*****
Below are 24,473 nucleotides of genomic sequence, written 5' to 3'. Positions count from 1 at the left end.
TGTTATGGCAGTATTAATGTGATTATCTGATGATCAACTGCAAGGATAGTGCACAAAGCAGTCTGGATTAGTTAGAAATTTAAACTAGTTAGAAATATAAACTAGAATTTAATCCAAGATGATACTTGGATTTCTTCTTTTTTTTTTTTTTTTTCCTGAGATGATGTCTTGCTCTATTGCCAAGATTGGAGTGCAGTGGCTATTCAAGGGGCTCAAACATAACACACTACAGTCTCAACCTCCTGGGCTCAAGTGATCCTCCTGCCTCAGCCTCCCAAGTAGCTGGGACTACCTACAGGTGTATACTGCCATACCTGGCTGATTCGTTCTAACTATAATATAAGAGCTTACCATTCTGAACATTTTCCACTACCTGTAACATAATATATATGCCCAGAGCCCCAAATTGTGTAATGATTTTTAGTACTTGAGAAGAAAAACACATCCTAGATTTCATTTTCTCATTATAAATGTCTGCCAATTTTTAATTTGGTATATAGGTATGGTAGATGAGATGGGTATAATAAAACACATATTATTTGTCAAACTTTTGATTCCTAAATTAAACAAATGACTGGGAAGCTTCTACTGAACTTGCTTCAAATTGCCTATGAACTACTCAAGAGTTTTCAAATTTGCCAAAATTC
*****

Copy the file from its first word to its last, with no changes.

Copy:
Below are 24,473 nucleotides of genomic sequence, written 5' to 3'. Positions count from 1 at the left end.
TGTTATGGCAGTATTAATGTGATTATCTGATGATCAACTGCAAGGATAGTGCACAAAGCAGTCTGGATTAGTTAGAAATTTAAACTAGTTAGAAATATAAACTAGAATTTAATCCAAGATGATACTTGGATTTCTTCTTTTTTTTTTTTTTTTTCCTGAGATGATGTCTTGCTCTATTGCCAAGATTGGAGTGCAGTGGCTATTCAAGGGGCTCAAACATAACACACTACAGTCTCAACCTCCTGGGCTCAAGTGATCCTCCTGCCTCAGCCTCCCAAGTAGCTGGGACTACCTACAGGTGTATACTGCCATACCTGGCTGATTCGTTCTAACTATAATATAAGAGCTTACCATTCTGAACATTTTCCACTACCTGTAACATAATATATATGCCCAGAGCCCCAAATTGTGTAATGATTTTTAGTACTTGAGAAGAAAAACACATCCTAGATTTCATTTTCTCATTATAAATGTCTGCCAATTTTTAATTTGGTATATAGGTATGGTAGATGAGATGGGTATAATAAAACACATATTATTTGTCAAACTTTTGATTCCTAAATTAAACAAATGACTGGGAAGCTTCTACTGAACTTGCTTCAAATTGCCTATGAACTACTCAAGAGTTTTCAAATTTGCCAAAATTC